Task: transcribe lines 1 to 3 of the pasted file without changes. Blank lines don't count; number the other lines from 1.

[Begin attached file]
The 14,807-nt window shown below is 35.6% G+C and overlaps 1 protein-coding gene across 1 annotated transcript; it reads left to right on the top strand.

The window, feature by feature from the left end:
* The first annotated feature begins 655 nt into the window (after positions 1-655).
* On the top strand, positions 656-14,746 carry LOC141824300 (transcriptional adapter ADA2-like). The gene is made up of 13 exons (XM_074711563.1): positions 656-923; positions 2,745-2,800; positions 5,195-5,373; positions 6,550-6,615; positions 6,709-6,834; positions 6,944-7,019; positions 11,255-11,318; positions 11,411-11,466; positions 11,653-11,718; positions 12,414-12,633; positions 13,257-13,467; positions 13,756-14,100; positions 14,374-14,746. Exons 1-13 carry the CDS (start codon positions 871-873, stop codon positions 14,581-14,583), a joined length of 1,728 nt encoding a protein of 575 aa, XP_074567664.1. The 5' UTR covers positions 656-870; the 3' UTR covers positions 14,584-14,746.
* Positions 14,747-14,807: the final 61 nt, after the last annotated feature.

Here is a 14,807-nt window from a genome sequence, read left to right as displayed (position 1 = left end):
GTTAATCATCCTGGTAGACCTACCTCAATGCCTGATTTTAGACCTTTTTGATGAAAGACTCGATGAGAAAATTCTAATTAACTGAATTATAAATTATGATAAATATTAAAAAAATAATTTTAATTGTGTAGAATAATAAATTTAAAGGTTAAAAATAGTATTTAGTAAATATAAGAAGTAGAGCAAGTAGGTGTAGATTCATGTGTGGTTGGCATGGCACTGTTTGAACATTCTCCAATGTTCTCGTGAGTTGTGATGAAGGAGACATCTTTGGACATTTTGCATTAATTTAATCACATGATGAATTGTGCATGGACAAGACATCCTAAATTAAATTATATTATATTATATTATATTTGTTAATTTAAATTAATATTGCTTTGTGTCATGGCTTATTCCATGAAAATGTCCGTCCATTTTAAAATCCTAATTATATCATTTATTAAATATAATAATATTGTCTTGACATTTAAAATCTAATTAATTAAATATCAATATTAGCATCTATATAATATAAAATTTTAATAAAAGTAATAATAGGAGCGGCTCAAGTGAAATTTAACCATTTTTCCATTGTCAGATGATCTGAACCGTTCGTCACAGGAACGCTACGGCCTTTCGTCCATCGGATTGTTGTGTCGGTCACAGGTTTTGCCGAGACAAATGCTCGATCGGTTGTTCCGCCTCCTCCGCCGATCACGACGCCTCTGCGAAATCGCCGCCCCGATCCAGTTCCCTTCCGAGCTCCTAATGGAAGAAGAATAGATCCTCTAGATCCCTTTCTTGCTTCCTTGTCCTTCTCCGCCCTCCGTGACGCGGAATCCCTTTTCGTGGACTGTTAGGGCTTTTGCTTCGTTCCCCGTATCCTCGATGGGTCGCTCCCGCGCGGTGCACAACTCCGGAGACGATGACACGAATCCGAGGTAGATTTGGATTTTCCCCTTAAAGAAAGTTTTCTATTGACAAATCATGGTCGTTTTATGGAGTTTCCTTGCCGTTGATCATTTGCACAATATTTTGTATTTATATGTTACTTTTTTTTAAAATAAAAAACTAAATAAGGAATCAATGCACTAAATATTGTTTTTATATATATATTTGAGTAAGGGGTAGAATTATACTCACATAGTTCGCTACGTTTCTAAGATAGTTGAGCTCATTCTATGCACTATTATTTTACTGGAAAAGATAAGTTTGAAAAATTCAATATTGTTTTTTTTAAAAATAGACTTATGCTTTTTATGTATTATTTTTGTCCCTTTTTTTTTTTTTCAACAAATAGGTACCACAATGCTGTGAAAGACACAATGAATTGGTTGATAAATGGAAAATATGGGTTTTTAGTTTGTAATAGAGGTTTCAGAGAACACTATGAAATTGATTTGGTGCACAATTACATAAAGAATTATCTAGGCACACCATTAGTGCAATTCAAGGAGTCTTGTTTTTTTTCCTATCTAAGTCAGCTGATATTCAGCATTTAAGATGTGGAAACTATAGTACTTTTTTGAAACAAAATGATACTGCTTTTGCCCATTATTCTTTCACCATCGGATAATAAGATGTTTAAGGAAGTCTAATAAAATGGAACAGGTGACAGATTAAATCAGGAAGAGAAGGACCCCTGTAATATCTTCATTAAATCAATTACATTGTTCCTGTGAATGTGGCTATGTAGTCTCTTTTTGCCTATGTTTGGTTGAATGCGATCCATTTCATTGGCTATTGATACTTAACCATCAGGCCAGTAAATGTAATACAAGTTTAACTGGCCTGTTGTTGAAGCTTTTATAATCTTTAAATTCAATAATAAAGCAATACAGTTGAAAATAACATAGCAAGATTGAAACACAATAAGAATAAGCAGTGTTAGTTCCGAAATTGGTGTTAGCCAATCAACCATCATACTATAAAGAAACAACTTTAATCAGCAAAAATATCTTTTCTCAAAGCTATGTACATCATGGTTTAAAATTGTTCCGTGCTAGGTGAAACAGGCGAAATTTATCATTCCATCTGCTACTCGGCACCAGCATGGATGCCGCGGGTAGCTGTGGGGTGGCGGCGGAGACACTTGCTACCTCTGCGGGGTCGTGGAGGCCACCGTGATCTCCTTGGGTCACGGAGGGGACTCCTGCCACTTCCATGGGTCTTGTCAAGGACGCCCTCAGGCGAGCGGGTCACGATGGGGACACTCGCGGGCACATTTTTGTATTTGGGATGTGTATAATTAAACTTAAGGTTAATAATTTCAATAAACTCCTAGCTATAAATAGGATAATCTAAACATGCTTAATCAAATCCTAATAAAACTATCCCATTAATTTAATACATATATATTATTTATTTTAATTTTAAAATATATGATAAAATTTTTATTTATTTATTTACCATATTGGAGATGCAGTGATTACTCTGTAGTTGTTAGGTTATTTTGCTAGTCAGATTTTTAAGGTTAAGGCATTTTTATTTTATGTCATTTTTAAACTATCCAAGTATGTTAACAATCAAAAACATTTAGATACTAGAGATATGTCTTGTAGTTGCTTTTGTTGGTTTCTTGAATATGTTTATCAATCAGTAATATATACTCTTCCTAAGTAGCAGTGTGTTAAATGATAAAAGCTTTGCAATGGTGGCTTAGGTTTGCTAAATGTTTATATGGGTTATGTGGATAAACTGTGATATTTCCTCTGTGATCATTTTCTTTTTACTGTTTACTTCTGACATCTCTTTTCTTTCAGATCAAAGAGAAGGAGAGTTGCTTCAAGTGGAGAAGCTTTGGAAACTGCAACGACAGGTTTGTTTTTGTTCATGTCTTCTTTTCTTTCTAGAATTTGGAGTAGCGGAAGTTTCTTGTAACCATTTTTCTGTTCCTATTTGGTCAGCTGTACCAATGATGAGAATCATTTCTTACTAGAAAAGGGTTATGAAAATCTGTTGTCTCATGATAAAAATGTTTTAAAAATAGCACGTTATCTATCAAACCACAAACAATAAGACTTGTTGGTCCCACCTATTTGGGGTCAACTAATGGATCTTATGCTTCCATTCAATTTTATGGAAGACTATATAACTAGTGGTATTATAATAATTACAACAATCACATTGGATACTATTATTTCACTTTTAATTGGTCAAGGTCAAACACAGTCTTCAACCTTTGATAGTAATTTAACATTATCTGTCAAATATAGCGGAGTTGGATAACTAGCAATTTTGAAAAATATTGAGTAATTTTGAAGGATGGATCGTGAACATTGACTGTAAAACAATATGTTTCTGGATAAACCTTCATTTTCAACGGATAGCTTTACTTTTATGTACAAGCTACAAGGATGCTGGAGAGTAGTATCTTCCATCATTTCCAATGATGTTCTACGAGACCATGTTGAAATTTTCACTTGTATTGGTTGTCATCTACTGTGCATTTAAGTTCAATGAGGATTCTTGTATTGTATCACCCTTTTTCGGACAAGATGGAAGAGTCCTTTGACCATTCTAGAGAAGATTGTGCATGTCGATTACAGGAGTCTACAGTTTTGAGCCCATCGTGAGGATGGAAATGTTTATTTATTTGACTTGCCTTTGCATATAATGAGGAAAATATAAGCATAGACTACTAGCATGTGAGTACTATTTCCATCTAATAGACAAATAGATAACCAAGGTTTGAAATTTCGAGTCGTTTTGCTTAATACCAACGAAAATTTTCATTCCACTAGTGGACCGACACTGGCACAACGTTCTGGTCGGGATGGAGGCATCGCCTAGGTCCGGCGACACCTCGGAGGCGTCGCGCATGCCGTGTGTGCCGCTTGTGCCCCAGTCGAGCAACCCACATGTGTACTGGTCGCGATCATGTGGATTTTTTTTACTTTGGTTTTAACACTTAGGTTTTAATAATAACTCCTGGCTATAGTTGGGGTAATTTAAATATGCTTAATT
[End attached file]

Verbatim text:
The 14,807-nt window shown below is 35.6% G+C and overlaps 1 protein-coding gene across 1 annotated transcript; it reads left to right on the top strand.

The window, feature by feature from the left end:
* The first annotated feature begins 655 nt into the window (after positions 1-655).